Education Overview

All Real Estate Brokers licensed by the Illinois Department of Financial and Professional Regulation (IDFPR) are required to complete education during each two-year license renewal period (by April 30 in even numbered years). As a follow up to their pre-license education, newly licensed Brokers are required to take a 30-hour Post-License Education program during their first renewal. All subsequent renewals require a 12- hour Continuing Education program. In a previous blog, we discussed changes to the license law and how it will impact Brokers.

What does the law say about Brokers and their first license renewal period?

Brokers are required to complete 30 hours of post-license education, including a school-administered examination for the course, prior to their first renewal of that license. This course must address the practical application of pre-license topics to the practice of real estate as set forth in law. Furthermore, Brokers completing the 30-hour Post-License program during their first renewal period shall not be required to complete any continuing education during that renewal period. The 30-hour Post-License requirement must be completed within the two years immediately prior to the Broker’s first renewal.

How does this affect you?

  • If you received your first Broker’s license between February 1, 2016 and January 31, 2018, you will need to complete a 30-hour Post-License program by the April 30, 2018 renewal deadline.
  • If you will be issued your first license after February 1, 2018, you do not need to take the 30-hour Post-License program this renewal period. You will need post-license education by April 30, 2020.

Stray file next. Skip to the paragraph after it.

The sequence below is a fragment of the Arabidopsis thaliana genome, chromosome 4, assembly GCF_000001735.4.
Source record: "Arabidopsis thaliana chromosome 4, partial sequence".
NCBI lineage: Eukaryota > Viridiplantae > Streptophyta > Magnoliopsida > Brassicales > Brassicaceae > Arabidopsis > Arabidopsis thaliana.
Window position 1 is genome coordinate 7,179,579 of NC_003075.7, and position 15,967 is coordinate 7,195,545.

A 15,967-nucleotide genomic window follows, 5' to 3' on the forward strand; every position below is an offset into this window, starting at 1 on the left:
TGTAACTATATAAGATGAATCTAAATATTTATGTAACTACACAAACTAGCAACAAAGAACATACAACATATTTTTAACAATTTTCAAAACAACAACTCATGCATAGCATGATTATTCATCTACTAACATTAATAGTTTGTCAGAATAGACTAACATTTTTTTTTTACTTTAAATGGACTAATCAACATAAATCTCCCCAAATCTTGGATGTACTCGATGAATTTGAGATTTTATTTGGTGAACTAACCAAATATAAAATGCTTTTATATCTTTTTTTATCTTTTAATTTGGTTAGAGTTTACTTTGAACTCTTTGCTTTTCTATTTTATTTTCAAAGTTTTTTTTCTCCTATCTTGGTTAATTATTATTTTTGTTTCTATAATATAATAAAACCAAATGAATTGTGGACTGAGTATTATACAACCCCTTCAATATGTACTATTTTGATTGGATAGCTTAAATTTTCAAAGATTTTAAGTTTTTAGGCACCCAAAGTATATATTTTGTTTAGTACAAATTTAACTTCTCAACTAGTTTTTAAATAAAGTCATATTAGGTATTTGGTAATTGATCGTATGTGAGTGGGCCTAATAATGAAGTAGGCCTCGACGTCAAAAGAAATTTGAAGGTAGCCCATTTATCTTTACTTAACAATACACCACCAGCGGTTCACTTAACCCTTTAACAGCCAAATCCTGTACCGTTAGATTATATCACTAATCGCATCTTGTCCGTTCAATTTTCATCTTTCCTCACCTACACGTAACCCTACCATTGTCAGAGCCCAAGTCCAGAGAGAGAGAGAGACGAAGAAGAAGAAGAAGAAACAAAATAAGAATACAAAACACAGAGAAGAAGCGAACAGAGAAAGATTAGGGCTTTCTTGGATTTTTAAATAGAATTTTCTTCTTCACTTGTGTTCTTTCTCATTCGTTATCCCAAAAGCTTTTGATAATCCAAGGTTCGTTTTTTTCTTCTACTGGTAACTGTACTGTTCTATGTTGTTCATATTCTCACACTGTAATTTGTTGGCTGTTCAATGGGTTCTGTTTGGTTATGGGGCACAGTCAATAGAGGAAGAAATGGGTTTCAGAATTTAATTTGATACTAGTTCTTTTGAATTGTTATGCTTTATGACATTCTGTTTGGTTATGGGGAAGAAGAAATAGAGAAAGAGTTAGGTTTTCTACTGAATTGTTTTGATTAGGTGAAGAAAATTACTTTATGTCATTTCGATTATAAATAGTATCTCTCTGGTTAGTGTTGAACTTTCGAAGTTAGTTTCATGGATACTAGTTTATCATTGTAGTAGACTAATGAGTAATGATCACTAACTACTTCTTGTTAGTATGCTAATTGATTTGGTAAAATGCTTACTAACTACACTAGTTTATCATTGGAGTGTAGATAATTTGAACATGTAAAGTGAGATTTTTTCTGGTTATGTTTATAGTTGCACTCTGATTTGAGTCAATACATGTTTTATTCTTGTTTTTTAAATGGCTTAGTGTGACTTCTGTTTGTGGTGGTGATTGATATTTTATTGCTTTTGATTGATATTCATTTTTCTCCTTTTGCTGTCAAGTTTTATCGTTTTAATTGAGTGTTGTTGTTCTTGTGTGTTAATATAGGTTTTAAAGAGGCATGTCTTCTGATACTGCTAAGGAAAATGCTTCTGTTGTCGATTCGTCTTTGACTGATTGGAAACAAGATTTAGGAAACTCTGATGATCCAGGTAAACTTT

What should you do?

First, determine when your license was issued by the IDFPR. You can call us – we are happy to provide you with this information. Or you can find your license issue date on the IDFPR website. If you are uncertain about education requirements and how they pertain to you, call an IDFPR-approved pre-license and continuing education provider for more information.


Real Estate Institute has been a leader in real estate education for 25 years. Our team of experts is standing by to answer your questions about your requirements, our courses and the renewal process. Please don’t hesitate to contact us at 800-995-1700.

2017 Illinois Managing Broker License Renewal in Two Simple Steps

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The Illinois Department of Financial and Professional Regulation (IDFPR) is now accepting Managing Broker license renewal applications. Follow these instructions for a timely renewal:

Step 1 – Complete 24 Credit Hours of Continuing Education

Illinois real estate Managing Brokers need a total of 24 hours of continuing education (CE) which includes:
12 hours of core and elective CE 
(via self-study, online or classes) plus 12 hours of interactive Broker Management CE (via classes or live webinars).

The current Managing Broker renewal period began May 1, 2015, and ends April 30, 2017. If you complete continuing education courses with Real Estate Institute, our school reports your course completions to the IDFPR.

Exceptions

  • New Licensees: Managing Brokers who are in their first renewal period might not need 24 hours of CE in 2017. Licensees who completed the Managing Broker pre-license courses during the renewal period are exempt from the Broker Management CE requirement. These licensees are required to complete only 12 hours of core and elective continuing education.
  • Attorneys: Currently licensed Illinois attorneys are exempt from the education requirements! Don’t forget to submit your license renewal application. See below.


Step 2 – Submit Your New License Application

After you have completed your CE requirement, you must renew your license with the IDFPR. There are two ways to renew your license:

  1. Apply Online – The IDFPR permits online license renewal applications to be submitted up to 90 days before the license expires. This option allows you to complete the entire renewal application and pay online.  Click here to apply online.